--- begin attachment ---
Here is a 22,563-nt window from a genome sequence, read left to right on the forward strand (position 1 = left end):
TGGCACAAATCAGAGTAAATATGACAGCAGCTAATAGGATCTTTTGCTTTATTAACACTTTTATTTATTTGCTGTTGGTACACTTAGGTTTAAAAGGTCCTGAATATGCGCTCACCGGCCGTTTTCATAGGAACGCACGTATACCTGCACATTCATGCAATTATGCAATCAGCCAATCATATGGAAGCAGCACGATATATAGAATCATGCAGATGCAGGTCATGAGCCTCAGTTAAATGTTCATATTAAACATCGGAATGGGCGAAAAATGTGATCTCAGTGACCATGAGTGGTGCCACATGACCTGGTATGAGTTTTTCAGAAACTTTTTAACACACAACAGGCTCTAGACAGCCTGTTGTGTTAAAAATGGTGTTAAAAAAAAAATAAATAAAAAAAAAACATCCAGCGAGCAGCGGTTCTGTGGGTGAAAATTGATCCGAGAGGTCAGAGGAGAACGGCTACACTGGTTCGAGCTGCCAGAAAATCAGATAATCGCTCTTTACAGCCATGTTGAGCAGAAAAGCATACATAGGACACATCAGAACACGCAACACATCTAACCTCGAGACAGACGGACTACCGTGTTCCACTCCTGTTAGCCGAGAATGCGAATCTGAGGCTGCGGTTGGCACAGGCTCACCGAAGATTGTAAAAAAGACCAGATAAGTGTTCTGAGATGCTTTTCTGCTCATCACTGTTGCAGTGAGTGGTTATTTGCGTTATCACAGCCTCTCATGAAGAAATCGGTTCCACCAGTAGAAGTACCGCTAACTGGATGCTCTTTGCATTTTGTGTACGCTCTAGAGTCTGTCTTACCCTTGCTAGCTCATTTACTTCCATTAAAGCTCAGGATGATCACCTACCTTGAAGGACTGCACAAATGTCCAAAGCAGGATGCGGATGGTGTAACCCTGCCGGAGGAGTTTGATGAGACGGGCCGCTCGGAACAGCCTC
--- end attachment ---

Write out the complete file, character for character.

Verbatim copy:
Here is a 22,563-nt window from a genome sequence, read left to right on the forward strand (position 1 = left end):
TGGCACAAATCAGAGTAAATATGACAGCAGCTAATAGGATCTTTTGCTTTATTAACACTTTTATTTATTTGCTGTTGGTACACTTAGGTTTAAAAGGTCCTGAATATGCGCTCACCGGCCGTTTTCATAGGAACGCACGTATACCTGCACATTCATGCAATTATGCAATCAGCCAATCATATGGAAGCAGCACGATATATAGAATCATGCAGATGCAGGTCATGAGCCTCAGTTAAATGTTCATATTAAACATCGGAATGGGCGAAAAATGTGATCTCAGTGACCATGAGTGGTGCCACATGACCTGGTATGAGTTTTTCAGAAACTTTTTAACACACAACAGGCTCTAGACAGCCTGTTGTGTTAAAAATGGTGTTAAAAAAAAAATAAATAAAAAAAAAACATCCAGCGAGCAGCGGTTCTGTGGGTGAAAATTGATCCGAGAGGTCAGAGGAGAACGGCTACACTGGTTCGAGCTGCCAGAAAATCAGATAATCGCTCTTTACAGCCATGTTGAGCAGAAAAGCATACATAGGACACATCAGAACACGCAACACATCTAACCTCGAGACAGACGGACTACCGTGTTCCACTCCTGTTAGCCGAGAATGCGAATCTGAGGCTGCGGTTGGCACAGGCTCACCGAAGATTGTAAAAAAGACCAGATAAGTGTTCTGAGATGCTTTTCTGCTCATCACTGTTGCAGTGAGTGGTTATTTGCGTTATCACAGCCTCTCATGAAGAAATCGGTTCCACCAGTAGAAGTACCGCTAACTGGATGCTCTTTGCATTTTGTGTACGCTCTAGAGTCTGTCTTACCCTTGCTAGCTCATTTACTTCCATTAAAGCTCAGGATGATCACCTACCTTGAAGGACTGCACAAATGTCCAAAGCAGGATGCGGATGGTGTAACCCTGCCGGAGGAGTTTGATGAGACGGGCCGCTCGGAACAGCCTC